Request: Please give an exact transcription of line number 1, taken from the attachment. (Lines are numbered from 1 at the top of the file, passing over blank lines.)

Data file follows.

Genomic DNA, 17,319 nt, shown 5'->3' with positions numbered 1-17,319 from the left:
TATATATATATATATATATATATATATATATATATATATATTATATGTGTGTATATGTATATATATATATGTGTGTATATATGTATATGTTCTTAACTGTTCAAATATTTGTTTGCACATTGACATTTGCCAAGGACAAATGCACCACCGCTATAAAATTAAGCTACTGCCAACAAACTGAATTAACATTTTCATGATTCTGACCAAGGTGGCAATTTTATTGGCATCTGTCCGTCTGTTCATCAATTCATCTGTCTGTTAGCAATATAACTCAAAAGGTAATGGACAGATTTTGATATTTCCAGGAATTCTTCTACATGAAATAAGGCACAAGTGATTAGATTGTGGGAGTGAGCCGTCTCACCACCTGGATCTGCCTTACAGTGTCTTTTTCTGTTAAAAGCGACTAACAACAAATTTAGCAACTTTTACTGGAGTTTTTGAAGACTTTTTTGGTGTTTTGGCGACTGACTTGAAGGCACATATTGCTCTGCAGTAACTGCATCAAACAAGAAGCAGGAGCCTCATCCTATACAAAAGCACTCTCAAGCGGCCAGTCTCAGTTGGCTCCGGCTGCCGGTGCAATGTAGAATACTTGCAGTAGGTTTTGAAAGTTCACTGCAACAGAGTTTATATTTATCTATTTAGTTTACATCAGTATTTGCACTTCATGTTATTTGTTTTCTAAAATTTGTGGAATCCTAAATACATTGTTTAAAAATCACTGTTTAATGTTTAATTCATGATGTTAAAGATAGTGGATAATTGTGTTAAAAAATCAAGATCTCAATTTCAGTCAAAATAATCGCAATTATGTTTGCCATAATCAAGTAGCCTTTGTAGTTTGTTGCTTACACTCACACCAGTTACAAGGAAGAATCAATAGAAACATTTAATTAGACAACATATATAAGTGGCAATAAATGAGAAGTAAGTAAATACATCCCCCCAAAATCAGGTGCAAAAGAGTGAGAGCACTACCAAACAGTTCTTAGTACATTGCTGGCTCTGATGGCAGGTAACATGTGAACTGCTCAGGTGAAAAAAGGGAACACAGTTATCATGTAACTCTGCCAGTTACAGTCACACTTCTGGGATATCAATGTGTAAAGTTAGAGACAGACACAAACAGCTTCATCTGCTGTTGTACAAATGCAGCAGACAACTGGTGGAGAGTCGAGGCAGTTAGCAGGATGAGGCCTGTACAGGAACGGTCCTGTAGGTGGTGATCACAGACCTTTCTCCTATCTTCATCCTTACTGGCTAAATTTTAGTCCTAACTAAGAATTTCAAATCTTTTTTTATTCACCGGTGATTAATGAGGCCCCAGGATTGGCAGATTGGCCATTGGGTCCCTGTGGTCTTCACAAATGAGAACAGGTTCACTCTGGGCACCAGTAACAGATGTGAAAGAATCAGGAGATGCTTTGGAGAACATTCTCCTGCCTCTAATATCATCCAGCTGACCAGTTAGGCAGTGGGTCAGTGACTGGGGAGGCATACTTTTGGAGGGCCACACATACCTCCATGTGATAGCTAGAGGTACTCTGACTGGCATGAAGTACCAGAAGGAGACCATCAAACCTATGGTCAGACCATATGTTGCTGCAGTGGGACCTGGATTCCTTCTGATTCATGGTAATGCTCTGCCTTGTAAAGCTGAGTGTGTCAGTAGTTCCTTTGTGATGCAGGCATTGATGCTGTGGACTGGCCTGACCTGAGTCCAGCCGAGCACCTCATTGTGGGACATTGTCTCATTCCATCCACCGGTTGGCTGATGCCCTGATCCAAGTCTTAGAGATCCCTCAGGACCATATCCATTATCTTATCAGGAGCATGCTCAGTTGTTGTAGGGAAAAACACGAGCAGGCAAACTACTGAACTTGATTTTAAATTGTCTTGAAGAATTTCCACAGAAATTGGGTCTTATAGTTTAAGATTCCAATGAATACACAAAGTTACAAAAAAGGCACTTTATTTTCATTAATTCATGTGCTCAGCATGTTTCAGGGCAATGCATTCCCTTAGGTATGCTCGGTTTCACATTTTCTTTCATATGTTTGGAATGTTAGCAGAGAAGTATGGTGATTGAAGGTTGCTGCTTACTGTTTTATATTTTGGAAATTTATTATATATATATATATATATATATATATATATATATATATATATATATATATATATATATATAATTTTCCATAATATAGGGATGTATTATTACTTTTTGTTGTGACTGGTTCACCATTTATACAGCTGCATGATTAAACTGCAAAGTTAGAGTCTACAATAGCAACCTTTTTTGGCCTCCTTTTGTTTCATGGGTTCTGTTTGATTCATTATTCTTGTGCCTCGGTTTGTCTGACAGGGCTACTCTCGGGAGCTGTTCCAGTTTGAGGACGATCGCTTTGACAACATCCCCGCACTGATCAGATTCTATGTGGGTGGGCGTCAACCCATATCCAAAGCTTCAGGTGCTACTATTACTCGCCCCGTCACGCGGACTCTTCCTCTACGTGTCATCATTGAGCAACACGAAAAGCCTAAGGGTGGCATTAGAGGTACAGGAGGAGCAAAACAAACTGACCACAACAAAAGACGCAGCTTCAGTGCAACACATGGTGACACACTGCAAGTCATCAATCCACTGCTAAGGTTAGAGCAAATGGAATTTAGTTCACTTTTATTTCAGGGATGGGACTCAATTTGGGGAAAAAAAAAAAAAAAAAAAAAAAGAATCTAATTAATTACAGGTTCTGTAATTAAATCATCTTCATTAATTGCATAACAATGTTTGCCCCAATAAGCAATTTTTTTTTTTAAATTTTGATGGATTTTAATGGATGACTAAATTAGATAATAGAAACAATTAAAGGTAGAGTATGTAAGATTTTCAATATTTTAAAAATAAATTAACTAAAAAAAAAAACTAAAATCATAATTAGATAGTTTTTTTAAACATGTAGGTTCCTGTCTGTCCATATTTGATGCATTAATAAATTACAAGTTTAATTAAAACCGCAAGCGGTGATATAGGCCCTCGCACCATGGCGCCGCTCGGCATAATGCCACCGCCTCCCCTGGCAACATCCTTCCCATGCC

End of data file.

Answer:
Genomic DNA, 17,319 nt, shown 5'->3' with positions numbered 1-17,319 from the left: